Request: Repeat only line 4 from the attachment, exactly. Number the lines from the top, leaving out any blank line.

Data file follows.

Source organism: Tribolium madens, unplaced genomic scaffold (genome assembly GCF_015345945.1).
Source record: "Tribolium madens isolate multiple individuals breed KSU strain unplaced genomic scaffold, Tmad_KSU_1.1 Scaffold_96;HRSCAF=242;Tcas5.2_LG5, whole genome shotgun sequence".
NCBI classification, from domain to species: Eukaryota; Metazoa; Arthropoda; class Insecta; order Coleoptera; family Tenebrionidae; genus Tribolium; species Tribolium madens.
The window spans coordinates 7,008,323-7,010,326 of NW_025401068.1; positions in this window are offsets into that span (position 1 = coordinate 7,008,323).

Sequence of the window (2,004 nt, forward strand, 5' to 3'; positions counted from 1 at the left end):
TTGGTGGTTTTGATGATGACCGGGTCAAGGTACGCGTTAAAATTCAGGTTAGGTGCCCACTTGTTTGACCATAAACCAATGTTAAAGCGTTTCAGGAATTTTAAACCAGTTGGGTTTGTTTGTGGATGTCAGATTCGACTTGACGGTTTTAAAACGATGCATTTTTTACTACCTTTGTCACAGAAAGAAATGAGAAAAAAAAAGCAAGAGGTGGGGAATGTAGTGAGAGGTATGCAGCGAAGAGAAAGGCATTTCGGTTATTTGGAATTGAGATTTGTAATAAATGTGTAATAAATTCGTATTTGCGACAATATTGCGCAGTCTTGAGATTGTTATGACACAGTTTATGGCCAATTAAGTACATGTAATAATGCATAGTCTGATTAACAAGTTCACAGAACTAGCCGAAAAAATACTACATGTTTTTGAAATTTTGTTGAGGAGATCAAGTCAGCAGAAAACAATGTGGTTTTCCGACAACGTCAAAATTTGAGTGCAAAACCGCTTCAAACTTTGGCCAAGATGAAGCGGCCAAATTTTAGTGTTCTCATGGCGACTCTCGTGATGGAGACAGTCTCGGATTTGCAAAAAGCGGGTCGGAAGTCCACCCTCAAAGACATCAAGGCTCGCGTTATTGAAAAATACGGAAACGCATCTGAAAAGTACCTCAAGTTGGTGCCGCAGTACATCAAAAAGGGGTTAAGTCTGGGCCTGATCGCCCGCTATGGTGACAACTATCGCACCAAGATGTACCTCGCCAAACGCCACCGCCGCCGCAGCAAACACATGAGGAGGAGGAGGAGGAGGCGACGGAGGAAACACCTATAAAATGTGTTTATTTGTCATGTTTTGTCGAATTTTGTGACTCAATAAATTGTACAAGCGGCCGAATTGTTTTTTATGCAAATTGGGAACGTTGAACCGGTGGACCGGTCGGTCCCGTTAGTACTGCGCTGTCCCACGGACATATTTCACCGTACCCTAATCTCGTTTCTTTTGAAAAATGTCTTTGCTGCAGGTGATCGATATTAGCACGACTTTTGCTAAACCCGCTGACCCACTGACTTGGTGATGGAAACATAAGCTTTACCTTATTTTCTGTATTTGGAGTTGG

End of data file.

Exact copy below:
The window spans coordinates 7,008,323-7,010,326 of NW_025401068.1; positions in this window are offsets into that span (position 1 = coordinate 7,008,323).